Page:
Thursday, July 06, 2017

MA-119 - The Insect Lounge - An ’80s Re-Creation




            When arriving in the OKC area in late 1974 at seventeen, my tastes naturally gravitated to stations like  Rock 100 -- the KATT” or  KOMA, AM-1520, which at the time played top-40 hits by groups like the Eagles and Fleetwood Mac.
            However, thanks to my wonderful parents (mostly Mom), I’d been exposed to classical music through many compilations of classical music melodies, which usually proved to be only excerpts from composers’ signature works.
            I soon encountered KCSC, the classical music station from Edmond, OK’s Central State University.  It became a constant go-to friend throughout the college years and married life, into the 1980s.  And to the present day, even after they treacherously changed their call letters.
            Beginning around 1980, I discovered an exciting fact:  After midnight, the sometimes-stuffy classical music was replaced by cutting-edge, new music that wasn’t being played on the other radio stations I knew about.  Several of these acts, such as the Pretenders or Devo, later became big names.
            Another socially important thing the student DJs did:  On the night of December 8, 1980, these guys played every Beatles song, in alphabetical order by title, all night long.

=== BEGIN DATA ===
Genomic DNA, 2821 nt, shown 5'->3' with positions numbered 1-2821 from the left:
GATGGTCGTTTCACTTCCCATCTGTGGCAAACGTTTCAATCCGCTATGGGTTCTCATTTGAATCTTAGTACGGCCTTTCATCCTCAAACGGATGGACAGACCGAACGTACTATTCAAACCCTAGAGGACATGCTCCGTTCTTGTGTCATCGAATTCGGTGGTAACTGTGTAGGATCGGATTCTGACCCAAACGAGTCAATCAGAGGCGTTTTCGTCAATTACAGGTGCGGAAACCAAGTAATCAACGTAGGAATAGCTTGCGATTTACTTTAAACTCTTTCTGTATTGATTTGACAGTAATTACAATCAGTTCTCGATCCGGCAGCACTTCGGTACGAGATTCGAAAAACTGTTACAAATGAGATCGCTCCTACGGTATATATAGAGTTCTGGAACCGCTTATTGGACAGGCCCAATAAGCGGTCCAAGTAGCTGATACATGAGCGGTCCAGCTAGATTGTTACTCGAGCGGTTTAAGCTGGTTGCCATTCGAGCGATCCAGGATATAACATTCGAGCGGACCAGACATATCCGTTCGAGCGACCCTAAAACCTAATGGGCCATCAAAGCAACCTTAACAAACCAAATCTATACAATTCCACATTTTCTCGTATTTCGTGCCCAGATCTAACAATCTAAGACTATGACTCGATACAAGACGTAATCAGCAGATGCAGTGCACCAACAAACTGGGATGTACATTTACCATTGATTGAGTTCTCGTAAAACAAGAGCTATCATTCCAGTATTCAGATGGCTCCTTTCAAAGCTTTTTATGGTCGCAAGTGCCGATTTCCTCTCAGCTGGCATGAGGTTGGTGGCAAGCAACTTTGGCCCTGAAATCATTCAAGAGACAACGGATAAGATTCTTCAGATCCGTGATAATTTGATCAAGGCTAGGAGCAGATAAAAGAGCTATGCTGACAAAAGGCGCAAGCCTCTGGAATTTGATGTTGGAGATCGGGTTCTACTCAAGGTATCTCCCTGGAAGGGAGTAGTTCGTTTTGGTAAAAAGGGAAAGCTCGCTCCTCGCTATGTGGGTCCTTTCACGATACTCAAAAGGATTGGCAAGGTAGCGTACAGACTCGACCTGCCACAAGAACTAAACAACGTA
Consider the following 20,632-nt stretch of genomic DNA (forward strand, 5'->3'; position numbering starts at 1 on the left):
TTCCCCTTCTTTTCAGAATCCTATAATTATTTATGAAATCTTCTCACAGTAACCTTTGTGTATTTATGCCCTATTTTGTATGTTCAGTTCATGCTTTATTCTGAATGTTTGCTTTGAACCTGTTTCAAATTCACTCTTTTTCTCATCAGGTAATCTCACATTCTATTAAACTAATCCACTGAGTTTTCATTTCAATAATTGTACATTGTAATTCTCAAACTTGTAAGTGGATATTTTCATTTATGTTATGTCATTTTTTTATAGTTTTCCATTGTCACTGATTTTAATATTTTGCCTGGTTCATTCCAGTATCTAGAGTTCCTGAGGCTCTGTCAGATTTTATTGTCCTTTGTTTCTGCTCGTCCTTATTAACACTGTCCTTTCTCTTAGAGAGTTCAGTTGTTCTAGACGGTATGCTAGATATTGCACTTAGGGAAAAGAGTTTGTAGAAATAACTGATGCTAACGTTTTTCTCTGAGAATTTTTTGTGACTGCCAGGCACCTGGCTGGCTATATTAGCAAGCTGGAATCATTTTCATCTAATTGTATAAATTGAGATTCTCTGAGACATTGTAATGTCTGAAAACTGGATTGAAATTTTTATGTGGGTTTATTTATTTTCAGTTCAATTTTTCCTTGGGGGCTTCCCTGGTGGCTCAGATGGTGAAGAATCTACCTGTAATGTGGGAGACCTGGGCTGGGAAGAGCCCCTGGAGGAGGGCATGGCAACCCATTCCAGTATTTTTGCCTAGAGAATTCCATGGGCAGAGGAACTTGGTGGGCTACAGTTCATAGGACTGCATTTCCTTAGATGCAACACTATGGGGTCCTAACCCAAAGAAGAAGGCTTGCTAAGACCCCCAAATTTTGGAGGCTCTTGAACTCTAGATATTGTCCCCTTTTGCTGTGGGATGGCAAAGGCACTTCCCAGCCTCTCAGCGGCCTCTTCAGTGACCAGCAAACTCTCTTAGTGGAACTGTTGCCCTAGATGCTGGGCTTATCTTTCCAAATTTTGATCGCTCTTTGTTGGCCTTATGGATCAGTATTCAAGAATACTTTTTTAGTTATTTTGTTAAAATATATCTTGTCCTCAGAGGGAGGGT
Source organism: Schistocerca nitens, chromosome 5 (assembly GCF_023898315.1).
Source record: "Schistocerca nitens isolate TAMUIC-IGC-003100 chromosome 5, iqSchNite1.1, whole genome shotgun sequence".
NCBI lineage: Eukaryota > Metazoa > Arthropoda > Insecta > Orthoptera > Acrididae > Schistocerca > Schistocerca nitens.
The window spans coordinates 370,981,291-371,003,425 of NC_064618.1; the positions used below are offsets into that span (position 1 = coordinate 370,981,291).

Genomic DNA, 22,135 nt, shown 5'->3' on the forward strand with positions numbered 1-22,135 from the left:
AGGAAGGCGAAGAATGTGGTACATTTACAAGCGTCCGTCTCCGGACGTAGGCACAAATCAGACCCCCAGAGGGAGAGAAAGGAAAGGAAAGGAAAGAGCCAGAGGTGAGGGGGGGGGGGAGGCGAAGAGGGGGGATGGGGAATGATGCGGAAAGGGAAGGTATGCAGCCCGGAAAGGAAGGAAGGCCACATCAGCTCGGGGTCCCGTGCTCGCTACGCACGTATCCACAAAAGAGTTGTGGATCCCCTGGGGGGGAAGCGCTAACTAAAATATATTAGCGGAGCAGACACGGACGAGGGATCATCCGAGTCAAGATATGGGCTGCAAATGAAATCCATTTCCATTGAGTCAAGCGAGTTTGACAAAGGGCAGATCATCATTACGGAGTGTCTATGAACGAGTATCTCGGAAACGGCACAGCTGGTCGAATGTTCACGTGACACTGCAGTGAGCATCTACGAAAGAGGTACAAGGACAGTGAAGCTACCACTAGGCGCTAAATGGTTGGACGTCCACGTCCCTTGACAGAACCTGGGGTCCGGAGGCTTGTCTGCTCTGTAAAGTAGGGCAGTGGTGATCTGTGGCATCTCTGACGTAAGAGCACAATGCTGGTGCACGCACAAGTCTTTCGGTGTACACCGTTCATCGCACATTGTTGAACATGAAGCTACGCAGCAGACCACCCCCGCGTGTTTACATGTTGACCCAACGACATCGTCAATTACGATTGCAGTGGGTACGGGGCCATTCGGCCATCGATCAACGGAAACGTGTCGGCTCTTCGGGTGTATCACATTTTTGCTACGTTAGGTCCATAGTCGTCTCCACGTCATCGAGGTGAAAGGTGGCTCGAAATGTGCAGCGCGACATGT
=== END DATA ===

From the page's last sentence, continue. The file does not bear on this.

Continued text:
Since I was a normal working stiff, I couldn’t stay up all the time and listen into the wee hours of the morning.  So, I tuned the radio in, popped a cassette into my deck, and hit “RECORD” -- a real catch-as-catch-can operation, as you may imagine.  I listened the next day and being hi-tech (in my own mind) because I owned two component stereo cassette decks wired “in sequence,” I re-dubbed the songs I liked, assembling my own compilation of new favorites.
            I named my anthology tape after the KCSC radio show, “The Insect Lounge.”  I listened to that dang tape so often that I could remember the set list, even after I lost the actual cassette.  And being a compulsive type (had you noticed?), I eventually tried online to find all the songs I remembered.
            Speaking of remembrances of “The Insect Lounge” on KCSC, I’m not alone:

            My quest came to encompass the other fun songs I found along the way My “It [verb beginning with ‘E’] from the 1980s” series, still all available from various posts here.
            Well, I finally found all the songs I remembered!  They are herewith presented, the track sequence dictated by how I dubbed them thirty-plus years ago.  Of course, all the art is generated and mangled by yours truly.



01 - Shut Up and Dance - Pearl Harbor and The Explosions   1980  (4:02)